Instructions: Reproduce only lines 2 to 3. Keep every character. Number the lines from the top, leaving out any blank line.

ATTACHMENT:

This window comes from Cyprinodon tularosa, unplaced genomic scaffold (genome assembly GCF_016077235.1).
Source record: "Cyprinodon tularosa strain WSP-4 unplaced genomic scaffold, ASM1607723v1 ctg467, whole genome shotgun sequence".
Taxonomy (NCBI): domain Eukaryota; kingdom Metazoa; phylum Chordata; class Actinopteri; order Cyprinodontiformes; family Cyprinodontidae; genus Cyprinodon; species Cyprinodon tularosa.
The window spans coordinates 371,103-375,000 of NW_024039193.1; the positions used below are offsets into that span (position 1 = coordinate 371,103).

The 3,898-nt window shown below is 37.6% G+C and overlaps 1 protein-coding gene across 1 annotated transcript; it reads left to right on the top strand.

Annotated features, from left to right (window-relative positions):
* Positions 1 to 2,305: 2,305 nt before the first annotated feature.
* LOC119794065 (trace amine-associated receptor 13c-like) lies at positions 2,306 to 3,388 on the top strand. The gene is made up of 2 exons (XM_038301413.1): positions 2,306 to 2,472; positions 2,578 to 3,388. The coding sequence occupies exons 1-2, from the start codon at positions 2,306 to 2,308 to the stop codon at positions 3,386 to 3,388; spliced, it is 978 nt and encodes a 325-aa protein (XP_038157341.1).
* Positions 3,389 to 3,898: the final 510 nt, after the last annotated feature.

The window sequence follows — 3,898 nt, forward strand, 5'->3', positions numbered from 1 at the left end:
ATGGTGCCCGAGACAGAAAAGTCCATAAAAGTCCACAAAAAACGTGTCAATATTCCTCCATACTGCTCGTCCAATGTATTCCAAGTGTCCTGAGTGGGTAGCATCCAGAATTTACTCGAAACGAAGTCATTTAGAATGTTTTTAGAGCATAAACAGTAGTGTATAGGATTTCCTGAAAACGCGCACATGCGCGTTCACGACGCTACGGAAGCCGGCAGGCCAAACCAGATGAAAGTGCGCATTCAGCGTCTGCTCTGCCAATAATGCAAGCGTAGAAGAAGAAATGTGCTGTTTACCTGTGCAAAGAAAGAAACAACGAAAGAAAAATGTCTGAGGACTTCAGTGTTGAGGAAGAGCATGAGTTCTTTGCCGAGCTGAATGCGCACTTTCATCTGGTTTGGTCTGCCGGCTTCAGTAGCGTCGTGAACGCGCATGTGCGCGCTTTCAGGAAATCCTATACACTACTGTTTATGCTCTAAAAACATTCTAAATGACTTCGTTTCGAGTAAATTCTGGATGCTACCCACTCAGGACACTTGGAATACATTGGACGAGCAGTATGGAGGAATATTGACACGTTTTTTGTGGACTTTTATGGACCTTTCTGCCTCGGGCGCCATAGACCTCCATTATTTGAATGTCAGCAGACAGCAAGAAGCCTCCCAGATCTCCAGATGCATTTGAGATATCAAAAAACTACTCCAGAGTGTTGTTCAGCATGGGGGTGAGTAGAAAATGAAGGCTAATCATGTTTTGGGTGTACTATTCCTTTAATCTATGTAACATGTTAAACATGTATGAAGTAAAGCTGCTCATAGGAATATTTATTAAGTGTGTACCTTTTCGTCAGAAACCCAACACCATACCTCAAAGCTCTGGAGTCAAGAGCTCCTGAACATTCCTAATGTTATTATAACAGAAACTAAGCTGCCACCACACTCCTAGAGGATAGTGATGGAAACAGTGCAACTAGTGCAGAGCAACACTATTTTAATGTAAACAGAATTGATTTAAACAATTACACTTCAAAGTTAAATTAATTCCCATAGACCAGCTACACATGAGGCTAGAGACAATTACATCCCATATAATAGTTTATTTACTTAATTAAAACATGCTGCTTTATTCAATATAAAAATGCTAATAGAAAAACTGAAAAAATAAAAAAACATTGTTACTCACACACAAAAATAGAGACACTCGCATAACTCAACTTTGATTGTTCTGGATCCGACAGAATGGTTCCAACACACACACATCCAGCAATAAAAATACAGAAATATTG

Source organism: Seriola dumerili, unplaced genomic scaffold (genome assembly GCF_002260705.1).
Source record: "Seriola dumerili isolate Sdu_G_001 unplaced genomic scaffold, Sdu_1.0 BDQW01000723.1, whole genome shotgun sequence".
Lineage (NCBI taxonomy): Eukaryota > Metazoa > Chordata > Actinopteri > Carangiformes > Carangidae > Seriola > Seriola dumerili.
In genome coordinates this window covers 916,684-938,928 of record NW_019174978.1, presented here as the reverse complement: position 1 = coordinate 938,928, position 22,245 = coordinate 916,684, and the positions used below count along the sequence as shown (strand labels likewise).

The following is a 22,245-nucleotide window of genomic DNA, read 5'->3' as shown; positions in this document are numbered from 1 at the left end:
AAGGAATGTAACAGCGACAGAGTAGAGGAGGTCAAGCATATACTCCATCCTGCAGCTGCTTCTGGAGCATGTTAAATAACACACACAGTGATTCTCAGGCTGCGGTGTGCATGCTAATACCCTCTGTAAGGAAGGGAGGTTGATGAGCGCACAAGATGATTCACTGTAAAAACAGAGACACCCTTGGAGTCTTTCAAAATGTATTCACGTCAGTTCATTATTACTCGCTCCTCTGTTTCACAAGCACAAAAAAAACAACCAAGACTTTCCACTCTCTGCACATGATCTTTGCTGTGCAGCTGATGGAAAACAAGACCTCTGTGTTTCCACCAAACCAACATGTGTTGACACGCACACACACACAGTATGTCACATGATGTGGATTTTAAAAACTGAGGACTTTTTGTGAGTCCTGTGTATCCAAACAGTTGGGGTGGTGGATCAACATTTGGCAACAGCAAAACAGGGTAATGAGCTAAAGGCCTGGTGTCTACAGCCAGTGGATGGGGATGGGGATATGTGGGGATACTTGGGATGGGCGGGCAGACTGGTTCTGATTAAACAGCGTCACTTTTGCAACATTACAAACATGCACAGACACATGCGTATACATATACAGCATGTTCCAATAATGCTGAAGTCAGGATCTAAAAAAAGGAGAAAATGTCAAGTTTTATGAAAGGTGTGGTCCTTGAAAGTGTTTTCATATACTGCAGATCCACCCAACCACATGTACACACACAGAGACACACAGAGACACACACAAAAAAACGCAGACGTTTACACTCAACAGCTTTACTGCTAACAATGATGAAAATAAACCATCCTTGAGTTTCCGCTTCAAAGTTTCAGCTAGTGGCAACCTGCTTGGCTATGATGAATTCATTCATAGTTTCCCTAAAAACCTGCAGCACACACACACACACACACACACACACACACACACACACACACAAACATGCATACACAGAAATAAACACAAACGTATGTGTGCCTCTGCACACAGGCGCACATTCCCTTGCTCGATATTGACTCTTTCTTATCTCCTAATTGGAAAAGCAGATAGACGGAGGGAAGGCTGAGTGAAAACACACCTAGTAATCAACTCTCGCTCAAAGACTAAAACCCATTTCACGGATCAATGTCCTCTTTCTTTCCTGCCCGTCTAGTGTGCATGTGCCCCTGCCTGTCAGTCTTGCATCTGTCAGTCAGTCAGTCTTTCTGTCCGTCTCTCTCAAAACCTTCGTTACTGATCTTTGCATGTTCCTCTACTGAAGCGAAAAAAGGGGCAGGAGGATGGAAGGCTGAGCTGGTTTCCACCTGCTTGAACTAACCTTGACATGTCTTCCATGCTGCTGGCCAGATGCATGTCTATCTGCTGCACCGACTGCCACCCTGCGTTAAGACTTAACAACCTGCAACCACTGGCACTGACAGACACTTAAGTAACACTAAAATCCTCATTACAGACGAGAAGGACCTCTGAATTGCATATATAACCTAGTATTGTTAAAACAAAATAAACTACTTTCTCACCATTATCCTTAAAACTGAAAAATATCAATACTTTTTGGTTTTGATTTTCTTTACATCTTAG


Source record: "Cyprinodon tularosa strain WSP-4 unplaced genomic scaffold, ASM1607723v1 ctg467, whole genome shotgun sequence".
Taxonomy (NCBI): domain Eukaryota; kingdom Metazoa; phylum Chordata; class Actinopteri; order Cyprinodontiformes; family Cyprinodontidae; genus Cyprinodon; species Cyprinodon tularosa.